Swedish TV rethinks reality shows

Performing artists everywhere have a tendency to pitch in when they're needed, and the Swedes are no different: just a week after the tsunami, Carola and a pile of other stars were ready to give what they could.

Of course, the stars weren’t on their way to the site of the disaster to lift boxes: they were on television, singing their hearts out – and it worked, better than anyone had expected.

Swedish Television’s broadcast was led by personalities Claes Elfsberg and Kattis Ahlström, and TV4’s broadcast was led by Petra Nordlund. The king and queen and prime minister Göran Persson shuttled back and forth to make appearances on both broadcasts, and representatives from charity organizations and the Swedish Church explained to audiences the nature of the catastrophe.

TV4 had reporter Elisabet Frerot live from Sri Lanka, and both broadcasts had lots of tasteful but crowd-pleasing entertainment.

As Swedish Television’s Aina Bergvall explained, “We wanted to have artists that could speak to a broad public – the point was that people should donate money – so we blended classic and jazz with artists that were a little more ‘pop’.”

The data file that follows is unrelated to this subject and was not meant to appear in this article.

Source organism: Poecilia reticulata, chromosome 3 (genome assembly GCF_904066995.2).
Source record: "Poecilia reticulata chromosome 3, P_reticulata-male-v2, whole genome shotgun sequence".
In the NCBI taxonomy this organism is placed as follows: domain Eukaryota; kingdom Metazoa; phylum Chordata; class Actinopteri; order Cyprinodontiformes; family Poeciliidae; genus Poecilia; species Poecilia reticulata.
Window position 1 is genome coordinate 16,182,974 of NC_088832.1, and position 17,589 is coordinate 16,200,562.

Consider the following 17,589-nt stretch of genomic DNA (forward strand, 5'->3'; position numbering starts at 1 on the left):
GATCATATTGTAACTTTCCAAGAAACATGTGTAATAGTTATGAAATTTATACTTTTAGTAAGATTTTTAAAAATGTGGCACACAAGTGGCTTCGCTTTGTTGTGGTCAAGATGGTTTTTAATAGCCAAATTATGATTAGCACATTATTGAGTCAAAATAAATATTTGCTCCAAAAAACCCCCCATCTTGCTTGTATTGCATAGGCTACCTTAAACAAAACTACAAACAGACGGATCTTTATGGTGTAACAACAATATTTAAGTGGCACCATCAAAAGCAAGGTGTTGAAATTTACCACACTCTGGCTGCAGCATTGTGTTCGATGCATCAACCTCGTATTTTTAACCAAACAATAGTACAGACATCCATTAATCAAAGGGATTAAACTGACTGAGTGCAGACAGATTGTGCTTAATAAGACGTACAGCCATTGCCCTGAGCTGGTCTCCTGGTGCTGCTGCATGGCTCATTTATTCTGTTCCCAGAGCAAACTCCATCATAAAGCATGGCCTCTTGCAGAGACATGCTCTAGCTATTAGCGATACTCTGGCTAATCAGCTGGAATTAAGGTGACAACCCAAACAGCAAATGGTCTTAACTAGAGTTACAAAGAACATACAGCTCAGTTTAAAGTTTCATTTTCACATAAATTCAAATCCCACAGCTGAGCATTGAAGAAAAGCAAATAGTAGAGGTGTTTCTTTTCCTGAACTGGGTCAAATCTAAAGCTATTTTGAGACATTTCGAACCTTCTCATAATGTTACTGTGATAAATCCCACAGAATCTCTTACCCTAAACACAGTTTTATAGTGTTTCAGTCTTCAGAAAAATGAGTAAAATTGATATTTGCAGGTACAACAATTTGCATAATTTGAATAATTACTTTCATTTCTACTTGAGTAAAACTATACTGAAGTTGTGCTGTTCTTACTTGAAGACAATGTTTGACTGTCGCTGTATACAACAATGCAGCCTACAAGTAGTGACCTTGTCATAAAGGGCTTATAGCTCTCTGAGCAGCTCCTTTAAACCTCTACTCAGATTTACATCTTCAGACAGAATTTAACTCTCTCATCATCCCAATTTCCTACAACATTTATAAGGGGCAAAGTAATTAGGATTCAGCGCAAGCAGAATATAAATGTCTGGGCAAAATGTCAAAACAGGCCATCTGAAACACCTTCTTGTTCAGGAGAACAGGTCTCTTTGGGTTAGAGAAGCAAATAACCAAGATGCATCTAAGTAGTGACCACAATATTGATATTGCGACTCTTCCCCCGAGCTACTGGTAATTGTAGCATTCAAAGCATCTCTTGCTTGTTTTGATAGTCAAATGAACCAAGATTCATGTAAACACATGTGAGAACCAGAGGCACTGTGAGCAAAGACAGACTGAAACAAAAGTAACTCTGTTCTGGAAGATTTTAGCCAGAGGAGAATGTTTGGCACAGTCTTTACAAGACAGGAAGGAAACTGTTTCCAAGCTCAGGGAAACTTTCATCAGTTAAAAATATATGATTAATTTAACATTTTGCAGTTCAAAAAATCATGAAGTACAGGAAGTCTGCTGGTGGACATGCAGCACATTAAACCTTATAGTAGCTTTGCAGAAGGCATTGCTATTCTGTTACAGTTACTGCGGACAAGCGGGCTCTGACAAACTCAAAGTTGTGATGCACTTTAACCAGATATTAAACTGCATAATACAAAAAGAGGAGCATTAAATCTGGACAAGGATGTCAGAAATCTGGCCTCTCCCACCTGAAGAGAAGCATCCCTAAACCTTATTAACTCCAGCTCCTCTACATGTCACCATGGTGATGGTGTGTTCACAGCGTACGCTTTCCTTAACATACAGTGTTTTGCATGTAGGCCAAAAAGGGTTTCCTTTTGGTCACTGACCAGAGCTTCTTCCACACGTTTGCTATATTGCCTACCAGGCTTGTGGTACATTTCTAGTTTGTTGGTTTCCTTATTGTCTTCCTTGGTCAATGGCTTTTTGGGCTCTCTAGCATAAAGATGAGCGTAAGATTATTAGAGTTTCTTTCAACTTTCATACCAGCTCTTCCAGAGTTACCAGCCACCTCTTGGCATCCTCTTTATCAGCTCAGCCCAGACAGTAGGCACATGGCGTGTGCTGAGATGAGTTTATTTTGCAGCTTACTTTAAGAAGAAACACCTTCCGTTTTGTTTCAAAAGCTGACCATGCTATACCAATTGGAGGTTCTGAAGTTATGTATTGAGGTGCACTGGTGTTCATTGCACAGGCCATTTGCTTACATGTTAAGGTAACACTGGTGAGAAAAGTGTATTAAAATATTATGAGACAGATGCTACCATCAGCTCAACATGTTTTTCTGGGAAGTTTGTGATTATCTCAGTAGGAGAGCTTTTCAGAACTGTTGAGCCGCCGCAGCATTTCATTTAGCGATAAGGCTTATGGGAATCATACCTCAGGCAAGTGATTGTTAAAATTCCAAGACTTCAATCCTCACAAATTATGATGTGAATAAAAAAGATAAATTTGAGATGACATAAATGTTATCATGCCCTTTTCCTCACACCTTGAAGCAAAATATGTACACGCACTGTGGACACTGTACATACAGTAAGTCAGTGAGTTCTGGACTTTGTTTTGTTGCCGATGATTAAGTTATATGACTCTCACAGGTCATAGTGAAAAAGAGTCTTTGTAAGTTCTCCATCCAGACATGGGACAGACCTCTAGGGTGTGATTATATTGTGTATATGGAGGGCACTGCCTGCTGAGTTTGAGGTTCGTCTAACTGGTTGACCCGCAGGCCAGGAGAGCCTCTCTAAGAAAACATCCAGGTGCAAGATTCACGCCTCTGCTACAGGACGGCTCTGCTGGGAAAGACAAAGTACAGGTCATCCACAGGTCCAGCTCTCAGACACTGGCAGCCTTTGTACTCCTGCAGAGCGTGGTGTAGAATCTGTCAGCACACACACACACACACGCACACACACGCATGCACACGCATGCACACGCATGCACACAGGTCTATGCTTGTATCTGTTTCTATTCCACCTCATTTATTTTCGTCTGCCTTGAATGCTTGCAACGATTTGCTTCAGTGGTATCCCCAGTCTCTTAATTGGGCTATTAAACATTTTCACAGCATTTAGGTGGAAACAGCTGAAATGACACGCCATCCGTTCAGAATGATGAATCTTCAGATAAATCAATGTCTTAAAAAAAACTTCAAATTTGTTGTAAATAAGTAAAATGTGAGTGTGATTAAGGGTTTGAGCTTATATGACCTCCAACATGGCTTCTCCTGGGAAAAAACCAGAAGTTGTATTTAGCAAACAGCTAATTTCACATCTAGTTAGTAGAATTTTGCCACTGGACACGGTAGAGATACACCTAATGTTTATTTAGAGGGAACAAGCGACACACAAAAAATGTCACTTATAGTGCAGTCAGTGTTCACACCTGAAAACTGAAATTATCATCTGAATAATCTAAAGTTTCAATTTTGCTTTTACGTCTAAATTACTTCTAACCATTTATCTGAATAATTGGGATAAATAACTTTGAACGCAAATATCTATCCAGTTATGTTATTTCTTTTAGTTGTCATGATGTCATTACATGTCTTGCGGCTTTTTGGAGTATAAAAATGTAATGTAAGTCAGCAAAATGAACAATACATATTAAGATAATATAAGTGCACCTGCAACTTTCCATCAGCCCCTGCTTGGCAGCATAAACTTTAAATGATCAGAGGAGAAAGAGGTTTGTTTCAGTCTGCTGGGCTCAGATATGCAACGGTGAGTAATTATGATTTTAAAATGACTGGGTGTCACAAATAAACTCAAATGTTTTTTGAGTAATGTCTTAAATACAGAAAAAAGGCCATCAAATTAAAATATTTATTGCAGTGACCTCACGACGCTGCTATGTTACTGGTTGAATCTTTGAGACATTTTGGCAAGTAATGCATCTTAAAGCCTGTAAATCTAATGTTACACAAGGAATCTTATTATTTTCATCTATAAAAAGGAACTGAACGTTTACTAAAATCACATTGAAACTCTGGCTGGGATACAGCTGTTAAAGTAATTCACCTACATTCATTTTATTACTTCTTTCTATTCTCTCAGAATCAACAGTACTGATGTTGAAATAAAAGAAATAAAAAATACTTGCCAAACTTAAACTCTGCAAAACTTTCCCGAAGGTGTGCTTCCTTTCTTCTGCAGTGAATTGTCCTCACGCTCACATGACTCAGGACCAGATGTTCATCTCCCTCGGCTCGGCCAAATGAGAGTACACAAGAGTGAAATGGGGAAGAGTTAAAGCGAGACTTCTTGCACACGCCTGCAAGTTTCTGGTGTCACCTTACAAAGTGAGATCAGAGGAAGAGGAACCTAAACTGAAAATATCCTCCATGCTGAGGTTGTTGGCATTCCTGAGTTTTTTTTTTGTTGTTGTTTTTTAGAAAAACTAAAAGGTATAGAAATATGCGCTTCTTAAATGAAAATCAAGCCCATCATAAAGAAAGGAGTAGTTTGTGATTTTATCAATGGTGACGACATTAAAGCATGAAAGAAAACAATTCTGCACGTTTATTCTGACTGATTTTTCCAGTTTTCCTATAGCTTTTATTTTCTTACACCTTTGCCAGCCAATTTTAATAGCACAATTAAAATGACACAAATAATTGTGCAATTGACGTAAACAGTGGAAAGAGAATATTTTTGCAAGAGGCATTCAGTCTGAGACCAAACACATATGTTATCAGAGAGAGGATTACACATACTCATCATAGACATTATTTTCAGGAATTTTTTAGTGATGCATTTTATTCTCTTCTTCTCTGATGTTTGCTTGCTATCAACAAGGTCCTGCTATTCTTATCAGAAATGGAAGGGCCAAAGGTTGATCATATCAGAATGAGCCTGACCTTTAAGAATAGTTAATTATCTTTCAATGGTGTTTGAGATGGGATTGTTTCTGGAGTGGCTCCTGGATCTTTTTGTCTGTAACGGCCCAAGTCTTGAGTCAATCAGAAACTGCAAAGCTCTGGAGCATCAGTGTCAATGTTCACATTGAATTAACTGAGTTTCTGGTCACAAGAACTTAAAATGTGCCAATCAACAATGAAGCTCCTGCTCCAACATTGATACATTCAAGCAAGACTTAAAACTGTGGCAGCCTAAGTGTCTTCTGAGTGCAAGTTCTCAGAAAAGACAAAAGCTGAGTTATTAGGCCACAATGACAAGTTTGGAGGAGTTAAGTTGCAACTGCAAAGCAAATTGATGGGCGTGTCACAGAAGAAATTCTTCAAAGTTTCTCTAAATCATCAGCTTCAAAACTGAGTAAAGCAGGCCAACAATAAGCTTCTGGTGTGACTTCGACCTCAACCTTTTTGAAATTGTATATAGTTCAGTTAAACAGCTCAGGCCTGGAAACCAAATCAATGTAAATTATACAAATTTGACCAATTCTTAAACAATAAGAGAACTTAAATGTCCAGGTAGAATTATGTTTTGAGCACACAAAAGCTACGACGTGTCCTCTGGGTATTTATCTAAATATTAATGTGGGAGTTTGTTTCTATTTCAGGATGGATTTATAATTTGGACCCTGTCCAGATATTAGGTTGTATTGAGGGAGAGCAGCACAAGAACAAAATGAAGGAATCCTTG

Their strategy proved more effective than anyone had imagined, and the productions, put together in about three days, brought in hundreds of millions of crowns.

By the end of the night on January 1 Swedish Television’s live broadcast had brought in about 193 million crowns, and TV4’s broadcast brought in 140 million. No televised fundraising effort has ever done so well in Sweden.

Dagens Nyheter reported that when Swedish Television’s telephone line for donations was publicized at 6 p.m. on new year’s eve, 4.8 million crowns came pouring in 24 hours before the fundraising broadcast even began – and the Swedish people are still donating.

A few children’s shows and crime dramas were shunted aside to make room for the benefit programmes, and Swedish Radio dropped some light programming in favor of the news.

But the catastrophe has reached deep into the heart of Swedish broadcasting: yes, even the reality TV shows have been affected.

TV3’s “Robinson VIP”, which was slated to begin in January, has been postponed due to concerns about the suitability of a beach-paradise program just now.

The making of “Beach Club Goa,” also (obviously) planned to take place on a beach, is going ahead as planned but with some changes – it will “include some kind of collection for the victims of the catastrophe,” according to Göteborgs-Posten.

Sources: Dagens Nyheter, Göteborgs-Posten